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Arson attacks on Australian places of worship

Posted on: October 3, 2001 2:12 PM
Related Categories: Australia

Muslim and Christian leaders in Australia have expressed outrage at the recent arson attacks to their places of worship in the wake of the terrorist attacks in the United States on September 11.

There has been an ugly backlash against the Muslim communities and Arab Christians as arsonists have attacked the buildings.

An Anglican church in one of the highest Islamic populations in Australia was also damaged by arsonists.

Damage to St Thomas' Anglican Church in Auburn, Sydney, is expected to reach A$10,000 after the fire damaged the front doors and badly burnt the side doors, part of the carpet and the floorboards.

Reverend Ken Coleman, rector of St Thomas', has asked all Anglicans in Sydney to pray for peace as community tensions rise, leading to Islamic attacks.

"I believe this is a reflection of the general unsettlement we are experiencing on our community at the moment."

Muslims are outraged after their Brisbane mosque was razed to the ground on Saturday. The arson is the fourth assault on Queensland Muslims. Another Brisbane mosque was fire bombed a week ago and a bus carrying Muslim children had bottles, rocks and other missiles thrown at it. Worshippers at a Gold Coast mosque apprehended a group of young men carrying petrol bombs after they scaled the wall of the mosque.

The President of the Queensland Islamic Council, Mr Sultan Dean, says there is a lot of anger in the Muslim community to the extent that Muslims maintain the arsons are terrorist attacks on their mosques. He says the Muslim community has been trying to distance themselves from these "terrorist ratbags".

So has Prime Minister John Howard, who said there was no place in Australia for the despicable attacks. "Islamic Australians are as entitled as I am to a place in this community."

Some Australians think that all Arabs are Muslims and all Muslims are the same. But The Reverend Moussa Ghazal, an Arabic Australian who leads a ministry focussing on second-generation migrants, says Arab Christians have their first allegiance to Christ, along with all Christians. They are praying for peace in Australia and for families who lost loved ones in the terrorist attacks.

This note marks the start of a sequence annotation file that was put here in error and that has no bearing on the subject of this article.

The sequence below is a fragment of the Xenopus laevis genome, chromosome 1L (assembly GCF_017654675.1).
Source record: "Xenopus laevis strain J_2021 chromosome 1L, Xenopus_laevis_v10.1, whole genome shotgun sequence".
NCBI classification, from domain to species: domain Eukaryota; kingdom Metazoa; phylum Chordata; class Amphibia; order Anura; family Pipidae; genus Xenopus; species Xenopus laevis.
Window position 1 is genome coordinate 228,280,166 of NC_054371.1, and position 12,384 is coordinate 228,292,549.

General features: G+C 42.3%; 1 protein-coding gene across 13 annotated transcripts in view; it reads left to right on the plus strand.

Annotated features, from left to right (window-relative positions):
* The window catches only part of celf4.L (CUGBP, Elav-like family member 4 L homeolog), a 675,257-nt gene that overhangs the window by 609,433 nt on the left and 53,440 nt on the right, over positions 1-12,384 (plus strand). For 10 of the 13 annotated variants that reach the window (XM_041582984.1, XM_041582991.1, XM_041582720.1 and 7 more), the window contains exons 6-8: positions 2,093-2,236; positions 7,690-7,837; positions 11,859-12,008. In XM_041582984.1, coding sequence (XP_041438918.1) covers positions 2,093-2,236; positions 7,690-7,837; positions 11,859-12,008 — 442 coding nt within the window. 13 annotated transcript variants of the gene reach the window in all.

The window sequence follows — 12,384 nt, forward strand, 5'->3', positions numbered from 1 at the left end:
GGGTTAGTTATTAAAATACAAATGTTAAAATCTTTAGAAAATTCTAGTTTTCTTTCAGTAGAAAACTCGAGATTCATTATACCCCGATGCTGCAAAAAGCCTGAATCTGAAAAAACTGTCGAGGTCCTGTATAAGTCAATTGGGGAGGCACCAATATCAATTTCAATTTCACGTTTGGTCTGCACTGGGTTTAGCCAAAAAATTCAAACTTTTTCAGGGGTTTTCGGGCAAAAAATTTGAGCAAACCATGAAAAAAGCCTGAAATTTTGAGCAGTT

"Most of us are reeling in horror just as much as anyone else at this awful tragedy," he said.

The head of the Anglican Church in Australia, Archbishop Peter Carnley, has said the world has been changed by the terrorist attacks. He urged Australians to take care before attributing blame, "It is not the time to direct our anger towards people of particular religious traditions or ethnic origins," he said.

Canon Ray Cleary, Chair of the Melbourne Anglican Social Responsibility Committee also expressed distress at reported violence on places of worship and against individuals.

"For whatever reasons for the terrorist attacks, there can be no justification for the attacks of innocent people at home," he said.

"It is not just or fair to blame innocent citizens of whatever faith or of no faith at all for atrocities committed."

North Western Australian bishop The Right Reverend Anthony Nichols has warned against retaliation, instead calling Australians to pray for world leaders and Christian minorities in Muslim lands. Rev Nichols, a former missionary in largely Islamic Malaysia and Indonesia, warns against Islamic fury if any US retaliation is seen to be more than a just and proportionate action against guilty terrorists. He says President George W Bush's "crusade" description of the pursuit of Osama bin Laden is unfortunate.

"For Muslims this immediately conjures up the memory of violent twelfth century Crusades which aimed to recover or Christendom the Holy Land and other provinces lost to Islam.

Dr Carnley recently contacted a leader of the Muslim community in Perth to share the need for prayer so "that we should not allow our understandable outrage to infect relationships with our own society."

Sydney's Archbishop Peter Jensen has encouraged Australians to take practical steps of love and to refuse to engage on racist attacks on others. "The Christian way is of love. Let us give ourselves to that path."